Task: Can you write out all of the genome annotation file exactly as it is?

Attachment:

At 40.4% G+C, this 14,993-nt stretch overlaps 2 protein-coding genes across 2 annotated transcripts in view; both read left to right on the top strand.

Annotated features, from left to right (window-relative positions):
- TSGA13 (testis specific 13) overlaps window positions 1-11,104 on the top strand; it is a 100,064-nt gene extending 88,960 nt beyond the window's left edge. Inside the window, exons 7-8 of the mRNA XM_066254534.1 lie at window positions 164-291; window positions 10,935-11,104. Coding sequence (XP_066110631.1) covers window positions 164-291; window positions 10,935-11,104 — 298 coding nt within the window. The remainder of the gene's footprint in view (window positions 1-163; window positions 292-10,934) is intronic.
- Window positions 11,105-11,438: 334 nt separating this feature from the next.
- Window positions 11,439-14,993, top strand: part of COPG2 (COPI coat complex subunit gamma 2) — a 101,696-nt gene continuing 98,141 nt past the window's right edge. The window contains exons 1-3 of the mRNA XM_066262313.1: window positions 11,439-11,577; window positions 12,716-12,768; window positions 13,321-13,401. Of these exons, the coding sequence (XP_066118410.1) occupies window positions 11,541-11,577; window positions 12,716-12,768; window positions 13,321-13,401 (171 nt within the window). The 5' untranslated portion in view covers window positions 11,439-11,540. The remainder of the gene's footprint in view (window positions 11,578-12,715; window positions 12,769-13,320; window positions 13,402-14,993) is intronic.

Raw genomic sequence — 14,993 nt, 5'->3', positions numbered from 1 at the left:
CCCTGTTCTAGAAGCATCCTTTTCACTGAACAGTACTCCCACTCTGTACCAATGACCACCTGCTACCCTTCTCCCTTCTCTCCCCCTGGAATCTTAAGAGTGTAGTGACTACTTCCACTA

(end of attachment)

At 40.4% G+C, this 14,993-nt stretch overlaps 2 protein-coding genes across 2 annotated transcripts in view; both read left to right on the top strand.

Annotated features, from left to right (window-relative positions):
- TSGA13 (testis specific 13) overlaps window positions 1-11,104 on the top strand; it is a 100,064-nt gene extending 88,960 nt beyond the window's left edge. Inside the window, exons 7-8 of the mRNA XM_066254534.1 lie at window positions 164-291; window positions 10,935-11,104. Coding sequence (XP_066110631.1) covers window positions 164-291; window positions 10,935-11,104 — 298 coding nt within the window. The remainder of the gene's footprint in view (window positions 1-163; window positions 292-10,934) is intronic.
- Window positions 11,105-11,438: 334 nt separating this feature from the next.
- Window positions 11,439-14,993, top strand: part of COPG2 (COPI coat complex subunit gamma 2) — a 101,696-nt gene continuing 98,141 nt past the window's right edge. The window contains exons 1-3 of the mRNA XM_066262313.1: window positions 11,439-11,577; window positions 12,716-12,768; window positions 13,321-13,401. Of these exons, the coding sequence (XP_066118410.1) occupies window positions 11,541-11,577; window positions 12,716-12,768; window positions 13,321-13,401 (171 nt within the window). The 5' untranslated portion in view covers window positions 11,439-11,540. The remainder of the gene's footprint in view (window positions 11,578-12,715; window positions 12,769-13,320; window positions 13,402-14,993) is intronic.

Raw genomic sequence — 14,993 nt, 5'->3', positions numbered from 1 at the left:
CCCTGTTCTAGAAGCATCCTTTTCACTGAACAGTACTCCCACTCTGTACCAATGACCACCTGCTACCCTTCTCCCTTCTCTCCCCCTGGAATCTTAAGAGTGTAGTGACTACTTCCACTA